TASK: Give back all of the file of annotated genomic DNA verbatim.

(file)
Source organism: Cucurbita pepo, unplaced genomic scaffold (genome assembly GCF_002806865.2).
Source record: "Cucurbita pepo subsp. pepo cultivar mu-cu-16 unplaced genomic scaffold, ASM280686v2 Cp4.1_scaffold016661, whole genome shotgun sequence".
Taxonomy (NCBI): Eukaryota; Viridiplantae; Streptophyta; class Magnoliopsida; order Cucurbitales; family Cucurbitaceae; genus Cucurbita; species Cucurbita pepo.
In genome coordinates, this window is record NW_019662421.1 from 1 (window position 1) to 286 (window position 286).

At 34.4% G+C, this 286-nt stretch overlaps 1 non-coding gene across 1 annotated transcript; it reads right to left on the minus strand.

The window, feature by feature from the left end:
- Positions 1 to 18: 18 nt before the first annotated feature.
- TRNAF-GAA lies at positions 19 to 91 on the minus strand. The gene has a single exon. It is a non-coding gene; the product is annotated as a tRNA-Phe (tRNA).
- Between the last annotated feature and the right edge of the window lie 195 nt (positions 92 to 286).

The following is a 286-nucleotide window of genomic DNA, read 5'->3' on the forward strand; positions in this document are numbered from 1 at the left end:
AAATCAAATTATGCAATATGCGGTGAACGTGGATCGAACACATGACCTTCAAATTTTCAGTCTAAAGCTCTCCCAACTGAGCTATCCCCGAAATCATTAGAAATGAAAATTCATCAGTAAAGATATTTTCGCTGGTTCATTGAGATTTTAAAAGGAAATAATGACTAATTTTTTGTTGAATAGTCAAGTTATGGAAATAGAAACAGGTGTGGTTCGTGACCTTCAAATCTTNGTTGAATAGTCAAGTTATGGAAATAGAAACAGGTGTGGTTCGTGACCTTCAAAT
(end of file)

Source organism: Cucurbita pepo, unplaced genomic scaffold (genome assembly GCF_002806865.2).
Source record: "Cucurbita pepo subsp. pepo cultivar mu-cu-16 unplaced genomic scaffold, ASM280686v2 Cp4.1_scaffold016661, whole genome shotgun sequence".
Taxonomy (NCBI): Eukaryota; Viridiplantae; Streptophyta; class Magnoliopsida; order Cucurbitales; family Cucurbitaceae; genus Cucurbita; species Cucurbita pepo.
In genome coordinates, this window is record NW_019662421.1 from 1 (window position 1) to 286 (window position 286).

At 34.4% G+C, this 286-nt stretch overlaps 1 non-coding gene across 1 annotated transcript; it reads right to left on the minus strand.

The window, feature by feature from the left end:
- Positions 1 to 18: 18 nt before the first annotated feature.
- TRNAF-GAA lies at positions 19 to 91 on the minus strand. The gene has a single exon. It is a non-coding gene; the product is annotated as a tRNA-Phe (tRNA).
- Between the last annotated feature and the right edge of the window lie 195 nt (positions 92 to 286).

The following is a 286-nucleotide window of genomic DNA, read 5'->3' on the forward strand; positions in this document are numbered from 1 at the left end:
AAATCAAATTATGCAATATGCGGTGAACGTGGATCGAACACATGACCTTCAAATTTTCAGTCTAAAGCTCTCCCAACTGAGCTATCCCCGAAATCATTAGAAATGAAAATTCATCAGTAAAGATATTTTCGCTGGTTCATTGAGATTTTAAAAGGAAATAATGACTAATTTTTTGTTGAATAGTCAAGTTATGGAAATAGAAACAGGTGTGGTTCGTGACCTTCAAATCTTNGTTGAATAGTCAAGTTATGGAAATAGAAACAGGTGTGGTTCGTGACCTTCAAAT